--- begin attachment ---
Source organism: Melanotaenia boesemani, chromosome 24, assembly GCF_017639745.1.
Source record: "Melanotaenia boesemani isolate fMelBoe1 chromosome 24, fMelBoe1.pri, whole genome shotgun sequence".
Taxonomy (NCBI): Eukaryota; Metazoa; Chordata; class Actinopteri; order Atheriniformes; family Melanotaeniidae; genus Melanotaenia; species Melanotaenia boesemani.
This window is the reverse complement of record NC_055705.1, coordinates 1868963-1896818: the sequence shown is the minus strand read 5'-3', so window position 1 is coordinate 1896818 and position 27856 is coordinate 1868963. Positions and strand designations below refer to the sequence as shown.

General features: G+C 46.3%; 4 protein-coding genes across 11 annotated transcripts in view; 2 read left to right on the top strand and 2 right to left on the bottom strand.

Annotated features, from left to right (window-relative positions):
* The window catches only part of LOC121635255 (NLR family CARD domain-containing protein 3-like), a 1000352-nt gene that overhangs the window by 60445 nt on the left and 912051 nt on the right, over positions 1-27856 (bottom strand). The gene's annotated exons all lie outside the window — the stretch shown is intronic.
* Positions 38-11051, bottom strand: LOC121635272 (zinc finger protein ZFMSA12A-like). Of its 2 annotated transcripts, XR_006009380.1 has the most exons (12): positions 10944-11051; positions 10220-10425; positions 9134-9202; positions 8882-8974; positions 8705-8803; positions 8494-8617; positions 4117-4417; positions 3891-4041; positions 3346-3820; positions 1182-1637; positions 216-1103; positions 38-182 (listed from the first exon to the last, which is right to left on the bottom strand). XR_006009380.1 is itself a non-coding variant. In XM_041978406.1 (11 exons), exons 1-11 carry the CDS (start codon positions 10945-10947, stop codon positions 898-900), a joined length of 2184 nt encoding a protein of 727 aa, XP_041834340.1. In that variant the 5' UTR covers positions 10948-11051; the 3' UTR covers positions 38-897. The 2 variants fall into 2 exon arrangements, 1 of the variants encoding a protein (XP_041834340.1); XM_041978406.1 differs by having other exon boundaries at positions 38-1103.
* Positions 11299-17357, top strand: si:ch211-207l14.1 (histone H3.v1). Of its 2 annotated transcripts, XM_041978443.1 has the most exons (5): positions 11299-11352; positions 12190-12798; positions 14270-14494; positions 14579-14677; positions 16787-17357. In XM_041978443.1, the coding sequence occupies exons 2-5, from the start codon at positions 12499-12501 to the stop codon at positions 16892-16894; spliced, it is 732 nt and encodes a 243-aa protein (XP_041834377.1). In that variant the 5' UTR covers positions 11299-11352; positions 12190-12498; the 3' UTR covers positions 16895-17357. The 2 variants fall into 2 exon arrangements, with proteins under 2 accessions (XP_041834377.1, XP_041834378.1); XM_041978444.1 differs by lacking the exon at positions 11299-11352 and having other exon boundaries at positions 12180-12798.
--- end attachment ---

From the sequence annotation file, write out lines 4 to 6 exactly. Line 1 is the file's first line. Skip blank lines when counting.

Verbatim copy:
This window is the reverse complement of record NC_055705.1, coordinates 1868963-1896818: the sequence shown is the minus strand read 5'-3', so window position 1 is coordinate 1896818 and position 27856 is coordinate 1868963. Positions and strand designations below refer to the sequence as shown.

General features: G+C 46.3%; 4 protein-coding genes across 11 annotated transcripts in view; 2 read left to right on the top strand and 2 right to left on the bottom strand.

Annotated features, from left to right (window-relative positions):